Join us in talking to Kawan Karadaghi, Anytime Fitness Franchise owner, podcaster, and fitness influencer. We are going to be diving into how to lead with failure, and how you can use previous mistakes to have a larger impact on those around you. Can failure make you stronger, is it something we perhaps welcome more openly in our lives?
Kawan walks us through his journey of starting out in fitness to becoming a trainer to where he is now in owning and managing Anytime Fitness franchises. He talks about how he has learned from his failure to better lead and empower his teams.
We also talk about the impact that simply listening to people can have. Kawan illustrates how learning this earlier in his career significantly improved the way he leads people in his business and interactions with clients. The most important aspect in succeeding in something new is to start, join us in learning what that looks like in the terms of leading through relationship!
Brent: I think that people misjudge what leadership is, they think that what I’m doing is not necessarily a leadership role. If you step out of your house every day, there’s someone out there that is paying attention to what you’re doing.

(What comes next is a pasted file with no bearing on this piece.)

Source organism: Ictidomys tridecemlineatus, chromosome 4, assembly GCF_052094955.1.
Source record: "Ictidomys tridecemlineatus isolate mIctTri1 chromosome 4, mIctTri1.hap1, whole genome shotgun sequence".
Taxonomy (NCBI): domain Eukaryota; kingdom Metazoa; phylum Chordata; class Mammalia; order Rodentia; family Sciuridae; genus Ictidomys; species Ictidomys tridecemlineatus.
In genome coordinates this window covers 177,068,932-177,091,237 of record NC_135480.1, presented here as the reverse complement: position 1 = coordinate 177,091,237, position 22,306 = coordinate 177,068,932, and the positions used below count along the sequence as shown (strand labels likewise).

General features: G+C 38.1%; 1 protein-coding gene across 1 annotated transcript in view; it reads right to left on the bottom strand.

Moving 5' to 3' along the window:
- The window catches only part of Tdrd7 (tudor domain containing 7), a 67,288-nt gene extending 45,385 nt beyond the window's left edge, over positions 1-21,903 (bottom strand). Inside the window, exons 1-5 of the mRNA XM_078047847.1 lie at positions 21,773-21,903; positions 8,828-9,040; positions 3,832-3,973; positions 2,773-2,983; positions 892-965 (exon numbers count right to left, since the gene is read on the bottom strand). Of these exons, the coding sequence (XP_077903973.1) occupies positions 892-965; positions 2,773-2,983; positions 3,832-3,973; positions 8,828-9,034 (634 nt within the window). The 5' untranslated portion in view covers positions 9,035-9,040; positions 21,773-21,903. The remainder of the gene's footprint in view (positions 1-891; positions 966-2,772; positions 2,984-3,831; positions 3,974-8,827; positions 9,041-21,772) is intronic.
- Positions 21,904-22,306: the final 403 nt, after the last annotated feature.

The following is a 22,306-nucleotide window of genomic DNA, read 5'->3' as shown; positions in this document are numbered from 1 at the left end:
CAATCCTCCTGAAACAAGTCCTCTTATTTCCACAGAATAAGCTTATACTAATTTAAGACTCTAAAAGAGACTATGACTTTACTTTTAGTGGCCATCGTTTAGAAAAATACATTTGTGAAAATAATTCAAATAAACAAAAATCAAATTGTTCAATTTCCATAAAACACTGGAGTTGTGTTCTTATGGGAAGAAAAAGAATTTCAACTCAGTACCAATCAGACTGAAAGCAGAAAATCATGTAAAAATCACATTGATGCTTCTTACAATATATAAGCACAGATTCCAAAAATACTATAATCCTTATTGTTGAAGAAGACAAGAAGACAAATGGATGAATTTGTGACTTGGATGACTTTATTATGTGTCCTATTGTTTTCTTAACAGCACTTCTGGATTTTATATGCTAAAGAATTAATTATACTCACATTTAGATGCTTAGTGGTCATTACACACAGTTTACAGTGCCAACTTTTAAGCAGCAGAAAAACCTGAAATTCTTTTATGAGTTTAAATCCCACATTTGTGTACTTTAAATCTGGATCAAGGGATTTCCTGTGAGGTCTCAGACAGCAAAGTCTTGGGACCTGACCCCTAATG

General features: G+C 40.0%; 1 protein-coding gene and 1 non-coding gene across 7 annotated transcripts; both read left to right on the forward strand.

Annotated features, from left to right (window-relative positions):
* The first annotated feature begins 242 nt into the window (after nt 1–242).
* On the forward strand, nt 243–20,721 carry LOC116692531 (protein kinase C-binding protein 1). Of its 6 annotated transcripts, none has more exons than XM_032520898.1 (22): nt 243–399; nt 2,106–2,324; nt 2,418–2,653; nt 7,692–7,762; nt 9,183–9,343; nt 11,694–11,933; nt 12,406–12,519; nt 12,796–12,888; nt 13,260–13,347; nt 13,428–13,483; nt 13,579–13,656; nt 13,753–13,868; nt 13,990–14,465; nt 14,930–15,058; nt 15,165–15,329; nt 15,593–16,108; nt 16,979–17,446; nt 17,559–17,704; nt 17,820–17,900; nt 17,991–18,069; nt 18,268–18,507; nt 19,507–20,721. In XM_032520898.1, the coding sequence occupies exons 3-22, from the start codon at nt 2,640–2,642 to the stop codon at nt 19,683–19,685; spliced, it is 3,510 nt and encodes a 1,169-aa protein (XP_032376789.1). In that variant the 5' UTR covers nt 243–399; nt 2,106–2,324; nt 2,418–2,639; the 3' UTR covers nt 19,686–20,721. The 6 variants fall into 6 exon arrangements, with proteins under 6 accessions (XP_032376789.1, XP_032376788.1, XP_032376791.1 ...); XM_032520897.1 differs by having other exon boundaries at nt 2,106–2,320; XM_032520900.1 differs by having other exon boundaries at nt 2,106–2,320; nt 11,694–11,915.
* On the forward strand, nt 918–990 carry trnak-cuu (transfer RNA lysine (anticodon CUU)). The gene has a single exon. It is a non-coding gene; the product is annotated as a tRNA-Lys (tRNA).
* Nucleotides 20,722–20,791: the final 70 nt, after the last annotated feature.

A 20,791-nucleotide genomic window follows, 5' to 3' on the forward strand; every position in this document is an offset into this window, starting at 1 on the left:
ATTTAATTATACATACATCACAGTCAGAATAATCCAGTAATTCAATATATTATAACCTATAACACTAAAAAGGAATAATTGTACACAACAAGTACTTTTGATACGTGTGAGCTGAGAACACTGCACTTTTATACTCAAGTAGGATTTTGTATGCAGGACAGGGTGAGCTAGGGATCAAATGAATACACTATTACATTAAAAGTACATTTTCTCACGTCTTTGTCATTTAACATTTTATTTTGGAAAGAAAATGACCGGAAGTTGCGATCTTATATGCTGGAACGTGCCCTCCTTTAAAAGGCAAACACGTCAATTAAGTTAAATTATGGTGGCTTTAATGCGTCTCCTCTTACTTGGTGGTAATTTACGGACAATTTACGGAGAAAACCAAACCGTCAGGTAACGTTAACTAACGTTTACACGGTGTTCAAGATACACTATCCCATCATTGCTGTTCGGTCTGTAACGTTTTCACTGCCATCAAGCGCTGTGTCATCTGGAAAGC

Kawan: I look back on all my mentors and teachers, and I noticed that they did that with me. They just provided an ear and a few calibrated questions got me going.
Brent: Welcome to the Lead With Relationship Podcast today, we’re talking to Kawan Karadaghi, Anytime Fitness Franchise owner, podcaster, and fitness influencer. We are going to be talking about leading with failure, and how to learn from that process in your relationships and in your career.
If you are just joining us, our podcast is produced by BeFun BeKind Podcasts. If you want to explore podcasting yourself, check out BeFunBeKind.com to learn how to create impactful conversation through podcasting. That’s also where you can learn more about our mission and even partner with us through this journey. You can find us at BeFunBeKind.com/LeadWithRelationship. We would also love if you would share this podcast with someone, you know. Let’s get started.
Kawan it is good to have you on the podcast today. I know we chatted a little bit about this beforehand, but I know this is a big part of your story. The aspect of managing your failures and using your failures to lead to success.